Among the usual adverse effects of ciprofloxacin are gastrointestinal disturbances, CNS toxicity and hypersensitivity reactions.
Nausea, vomiting, diarrhea, abdominal pain and dyspepsia are experienced as common gastrointestinal disturbances. Reports of pseudomembranous colitis are seldom received. Headache, anorexia, flatulence, bilirubinemia, dizziness and restlessness are the most common CNS effects. Other CNS toxicity associated with the use of ciprofloxacin are tremor, drowsiness, insomnia, agitation, confusion, unpleasant dreams, visual disturbances and other sensory disturbances, hallucinations, depression and convulsions, eosinophilic meningitis, acute psychoses, peripheral neuropathy, dysesthesia, catatonia, hemisparesis and tinnitus.
Patients taking ciprofloxacin may also experience hypersensitivity reactions eg, rash, pruritus, photosensitivity, vasculitis, erythema multiforme, Stevens-Johnson syndrome, toxic epidermal necrolysis, laryngeal edema and anaphylaxis (may be fatal). Reversible arthralgia and joint erosions were seen in animals. A case of tendon damage was also reported.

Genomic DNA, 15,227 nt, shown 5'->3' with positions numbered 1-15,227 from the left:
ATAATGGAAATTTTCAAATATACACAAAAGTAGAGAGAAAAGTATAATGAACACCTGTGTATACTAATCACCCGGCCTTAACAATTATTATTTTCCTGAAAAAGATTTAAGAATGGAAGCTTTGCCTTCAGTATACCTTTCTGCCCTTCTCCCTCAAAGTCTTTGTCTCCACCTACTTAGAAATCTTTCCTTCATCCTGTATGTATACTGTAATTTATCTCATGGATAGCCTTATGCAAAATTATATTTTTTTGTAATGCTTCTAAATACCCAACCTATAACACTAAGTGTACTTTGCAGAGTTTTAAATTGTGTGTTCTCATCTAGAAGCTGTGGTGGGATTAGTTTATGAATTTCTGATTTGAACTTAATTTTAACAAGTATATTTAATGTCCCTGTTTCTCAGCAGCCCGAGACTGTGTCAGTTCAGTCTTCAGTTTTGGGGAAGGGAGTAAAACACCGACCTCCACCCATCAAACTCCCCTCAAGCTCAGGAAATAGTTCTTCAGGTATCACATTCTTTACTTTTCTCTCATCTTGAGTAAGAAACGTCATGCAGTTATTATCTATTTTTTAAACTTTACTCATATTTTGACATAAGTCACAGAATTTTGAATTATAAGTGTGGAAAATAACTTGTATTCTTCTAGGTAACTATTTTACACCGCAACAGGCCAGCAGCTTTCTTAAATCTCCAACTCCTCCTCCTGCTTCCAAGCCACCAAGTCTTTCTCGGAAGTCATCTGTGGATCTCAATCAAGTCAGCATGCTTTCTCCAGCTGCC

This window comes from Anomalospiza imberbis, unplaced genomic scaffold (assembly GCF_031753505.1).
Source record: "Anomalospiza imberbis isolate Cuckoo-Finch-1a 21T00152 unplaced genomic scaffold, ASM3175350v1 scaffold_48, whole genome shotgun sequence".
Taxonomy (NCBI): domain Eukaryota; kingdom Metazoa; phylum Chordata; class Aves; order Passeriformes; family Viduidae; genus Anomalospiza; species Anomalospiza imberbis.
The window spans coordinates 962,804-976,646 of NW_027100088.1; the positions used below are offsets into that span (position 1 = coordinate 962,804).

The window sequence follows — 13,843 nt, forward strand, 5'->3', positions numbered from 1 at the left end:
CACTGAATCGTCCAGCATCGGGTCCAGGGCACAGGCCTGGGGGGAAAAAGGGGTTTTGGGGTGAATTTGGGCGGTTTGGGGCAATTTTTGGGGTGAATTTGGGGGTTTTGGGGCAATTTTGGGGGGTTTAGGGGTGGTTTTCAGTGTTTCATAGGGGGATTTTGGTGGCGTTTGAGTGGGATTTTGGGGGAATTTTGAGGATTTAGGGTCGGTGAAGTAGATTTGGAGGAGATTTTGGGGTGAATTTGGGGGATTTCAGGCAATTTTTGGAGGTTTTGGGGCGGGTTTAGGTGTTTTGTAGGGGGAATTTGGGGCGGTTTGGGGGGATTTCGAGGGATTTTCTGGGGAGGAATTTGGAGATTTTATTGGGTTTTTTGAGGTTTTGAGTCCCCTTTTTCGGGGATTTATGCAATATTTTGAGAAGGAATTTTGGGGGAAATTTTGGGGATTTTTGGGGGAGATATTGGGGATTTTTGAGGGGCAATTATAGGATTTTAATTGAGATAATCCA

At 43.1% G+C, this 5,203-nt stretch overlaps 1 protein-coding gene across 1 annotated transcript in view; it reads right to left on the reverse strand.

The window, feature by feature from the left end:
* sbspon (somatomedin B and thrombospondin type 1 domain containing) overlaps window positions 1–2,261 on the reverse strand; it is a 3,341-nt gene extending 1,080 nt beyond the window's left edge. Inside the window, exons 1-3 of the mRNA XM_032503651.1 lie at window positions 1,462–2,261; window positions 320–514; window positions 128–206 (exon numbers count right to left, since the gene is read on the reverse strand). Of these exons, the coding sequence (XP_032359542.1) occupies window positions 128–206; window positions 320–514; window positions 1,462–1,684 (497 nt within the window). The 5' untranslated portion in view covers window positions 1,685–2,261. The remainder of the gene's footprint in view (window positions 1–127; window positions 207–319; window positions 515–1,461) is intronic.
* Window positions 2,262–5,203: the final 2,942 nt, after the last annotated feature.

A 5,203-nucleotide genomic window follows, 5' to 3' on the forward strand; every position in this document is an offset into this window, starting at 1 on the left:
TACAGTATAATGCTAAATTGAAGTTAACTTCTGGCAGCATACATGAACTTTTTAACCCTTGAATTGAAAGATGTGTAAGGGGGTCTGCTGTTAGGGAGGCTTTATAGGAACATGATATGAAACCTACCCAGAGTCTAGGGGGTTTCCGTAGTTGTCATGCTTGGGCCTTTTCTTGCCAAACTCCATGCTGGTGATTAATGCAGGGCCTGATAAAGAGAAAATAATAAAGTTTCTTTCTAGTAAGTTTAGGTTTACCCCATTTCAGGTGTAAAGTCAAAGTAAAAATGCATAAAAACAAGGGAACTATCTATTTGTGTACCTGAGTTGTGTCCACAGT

Reports of transient elevation of serum creatinine, blood urea nitrogen and liver enzyme values, acute renal failure secondary to interstitial nephritis, crystalluria, jaundice, moniliasis, asthenia, hepatitis, eosinophilia, leukopenia, thrombocytopenia, pancytopenia, hemolytic anemia or agranulocytosis, myalgia and gynecomastia were received. Tachycardia, edema syncope, hot flushes and sweating are among the cardiovascular effects of the use of ciprofloxacin.
Pseudomembranous colitis and superinfection with Candida, C. difficile
and S. pneumoniae
associated with the use of ciprofloxacin were reported. The risk of methicillin-resistant S. aureus
and vancomycin-resistant enterococci colonization are high in patients taking ciprofloxacin.